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What to Do When Outstanding Rebates Become Over-Aged

What to Do When Outstanding Rebates Become Over-Aged

Vehicle rebates are a selling tool car dealerships and manufacturers use to drive more business, even when most consumers are paying above sticker price on vehicles. Since rebates are not discounts or coupons, dealerships receive the funds from the rebate after the vehicle has been purchased from the manufacturer and sold to a consumer.

This means accounting teams at the dealership must make adjustments once the rebate is received. When rebates are not paid for promptly, it can create over-aged accounts receivables. So how can a dealership’s accounting team deal with outstanding rebates?

Manufacturing rebate practices in auto sales

Rebates have long been a part of the auto sales supply chain. Manufacturers use them to encourage increased sales of their vehicles, create a sales boost, and move products that may be going “stale” with new models and technology coming out.

Typically speaking, the rebates fall into one of two categories:

  • Volume-based rebates provide money back when a dealership reaches a specific threshold in sales or vehicle purchases from the manufacturer. This can be a quantity or dollar value and often is tiered to provide a greater rebate for a larger number of sales.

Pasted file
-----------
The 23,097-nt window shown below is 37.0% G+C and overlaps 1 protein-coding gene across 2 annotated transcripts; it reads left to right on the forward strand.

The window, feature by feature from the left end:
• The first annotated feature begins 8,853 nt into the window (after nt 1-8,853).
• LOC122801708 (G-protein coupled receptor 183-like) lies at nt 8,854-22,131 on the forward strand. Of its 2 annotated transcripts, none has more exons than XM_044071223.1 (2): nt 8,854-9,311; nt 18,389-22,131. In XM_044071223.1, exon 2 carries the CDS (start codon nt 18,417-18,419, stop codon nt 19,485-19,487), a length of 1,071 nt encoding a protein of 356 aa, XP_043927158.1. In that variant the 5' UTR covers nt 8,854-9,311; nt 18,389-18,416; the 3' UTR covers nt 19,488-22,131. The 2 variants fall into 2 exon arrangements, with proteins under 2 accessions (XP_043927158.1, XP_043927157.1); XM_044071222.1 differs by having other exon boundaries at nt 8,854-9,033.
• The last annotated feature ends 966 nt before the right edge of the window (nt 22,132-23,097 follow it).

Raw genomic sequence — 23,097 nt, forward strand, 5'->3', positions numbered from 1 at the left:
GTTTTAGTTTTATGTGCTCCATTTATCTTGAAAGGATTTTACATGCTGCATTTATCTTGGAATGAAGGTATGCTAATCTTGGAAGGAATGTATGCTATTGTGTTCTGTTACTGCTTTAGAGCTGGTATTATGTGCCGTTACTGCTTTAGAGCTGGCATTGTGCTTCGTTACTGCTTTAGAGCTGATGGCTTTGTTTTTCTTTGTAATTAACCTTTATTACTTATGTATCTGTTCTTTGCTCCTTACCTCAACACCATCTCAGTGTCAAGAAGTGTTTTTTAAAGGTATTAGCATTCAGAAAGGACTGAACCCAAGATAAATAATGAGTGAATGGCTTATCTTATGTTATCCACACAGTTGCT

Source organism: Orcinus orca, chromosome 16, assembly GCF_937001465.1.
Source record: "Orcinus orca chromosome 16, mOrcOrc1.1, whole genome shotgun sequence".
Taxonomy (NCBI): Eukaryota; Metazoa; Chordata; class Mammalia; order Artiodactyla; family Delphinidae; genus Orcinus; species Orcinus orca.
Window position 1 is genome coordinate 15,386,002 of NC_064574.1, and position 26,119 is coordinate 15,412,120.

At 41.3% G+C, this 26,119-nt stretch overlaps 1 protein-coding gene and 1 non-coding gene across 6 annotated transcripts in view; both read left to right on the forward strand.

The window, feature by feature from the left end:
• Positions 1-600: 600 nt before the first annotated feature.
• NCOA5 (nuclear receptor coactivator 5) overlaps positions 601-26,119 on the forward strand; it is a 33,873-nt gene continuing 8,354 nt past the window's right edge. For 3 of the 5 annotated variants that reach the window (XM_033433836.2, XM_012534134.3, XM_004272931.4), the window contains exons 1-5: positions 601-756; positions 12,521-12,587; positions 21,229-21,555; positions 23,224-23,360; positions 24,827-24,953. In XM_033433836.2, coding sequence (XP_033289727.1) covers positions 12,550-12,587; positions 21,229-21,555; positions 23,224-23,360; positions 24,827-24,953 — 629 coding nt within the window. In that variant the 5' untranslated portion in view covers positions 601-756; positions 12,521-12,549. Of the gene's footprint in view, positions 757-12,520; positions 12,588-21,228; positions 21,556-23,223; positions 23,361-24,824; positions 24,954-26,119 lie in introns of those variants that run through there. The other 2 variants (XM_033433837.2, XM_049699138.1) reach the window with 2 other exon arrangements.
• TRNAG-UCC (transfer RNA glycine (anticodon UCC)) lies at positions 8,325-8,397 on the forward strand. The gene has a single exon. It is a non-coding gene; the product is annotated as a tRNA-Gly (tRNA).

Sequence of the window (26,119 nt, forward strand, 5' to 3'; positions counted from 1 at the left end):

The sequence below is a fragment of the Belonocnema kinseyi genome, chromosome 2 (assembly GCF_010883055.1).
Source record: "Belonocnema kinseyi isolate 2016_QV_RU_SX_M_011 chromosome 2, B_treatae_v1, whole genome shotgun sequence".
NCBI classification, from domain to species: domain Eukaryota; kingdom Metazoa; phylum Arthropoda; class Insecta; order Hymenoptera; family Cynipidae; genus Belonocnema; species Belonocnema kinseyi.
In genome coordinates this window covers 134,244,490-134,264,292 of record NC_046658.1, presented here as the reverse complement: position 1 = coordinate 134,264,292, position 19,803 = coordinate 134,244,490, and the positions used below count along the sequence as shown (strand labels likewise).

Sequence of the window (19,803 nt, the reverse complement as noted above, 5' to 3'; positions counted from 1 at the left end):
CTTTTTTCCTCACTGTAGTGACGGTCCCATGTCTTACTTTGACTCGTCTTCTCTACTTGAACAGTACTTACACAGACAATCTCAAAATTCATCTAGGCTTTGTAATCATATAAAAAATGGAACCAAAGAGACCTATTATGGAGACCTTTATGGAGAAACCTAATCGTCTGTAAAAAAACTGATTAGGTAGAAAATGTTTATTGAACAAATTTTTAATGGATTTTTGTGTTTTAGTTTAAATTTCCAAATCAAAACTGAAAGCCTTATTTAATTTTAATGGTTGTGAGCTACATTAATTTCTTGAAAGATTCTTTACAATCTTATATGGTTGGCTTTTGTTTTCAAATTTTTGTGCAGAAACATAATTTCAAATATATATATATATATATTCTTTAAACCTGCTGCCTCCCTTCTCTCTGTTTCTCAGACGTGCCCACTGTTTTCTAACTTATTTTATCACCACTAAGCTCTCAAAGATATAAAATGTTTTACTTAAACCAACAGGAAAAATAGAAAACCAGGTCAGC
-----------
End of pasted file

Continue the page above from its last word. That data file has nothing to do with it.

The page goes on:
• Consumer-facing rebates often are marketed directly to consumers through advertising via television commercials, newspaper ads, and signage within the dealership. These are rebates for specific car models taken off the vehicle’s purchase price when the consumer works to settle the deal with the finance department.

Outstanding rebate impacts on auto dealerships

While waiting for payment on an item, that payment usually is considered an accounts receivable item. The accounting team cannot use the rebate amount to discount the cost of goods sold until payment has been received.

If the manufacturer hasn’t paid the rebate because they have a backlog of requests, paperwork was lost, or myriad other reasons, the item can become over-aged and must be reconciled to satisfy the dealership’s accounting and reporting requirements.

Dealerships should consider the following questions when dealing with over-aged rebate receivables:

  • Was the rebate a factor in calculating sales tax for the vehicle purchase?
  • What attempts, if any, have been made to follow up with the manufacturer to collect on the rebate?
  • Was the rebate issued to the client out-of-date with the manufacturer? If so, will the dealership be liable to eat its cost?
  • Is the over-aged rebate item eligible to be converted to “bad debt” and written off as a loss on the dealership’s books?

Dealerships should also consider how over-aged rebates will affect the data presented on the income statement and balance sheet.

Reviewing these questions with the accounting team and management team and a trusted accounting professional can help shape policies that will help keep accounting records up-to-date with current rules and regulations.

Please contact Keith Laudenberger via our online contact form for more information.

Councilor, Buchanan & Mitchell (CBM) is a professional services firm delivering tax, accounting and business advisory expertise throughout the Mid-Atlantic region from offices in Bethesda, MD and Washington, DC.  

Contact Keith A. Laudenberger, CPAView Profile

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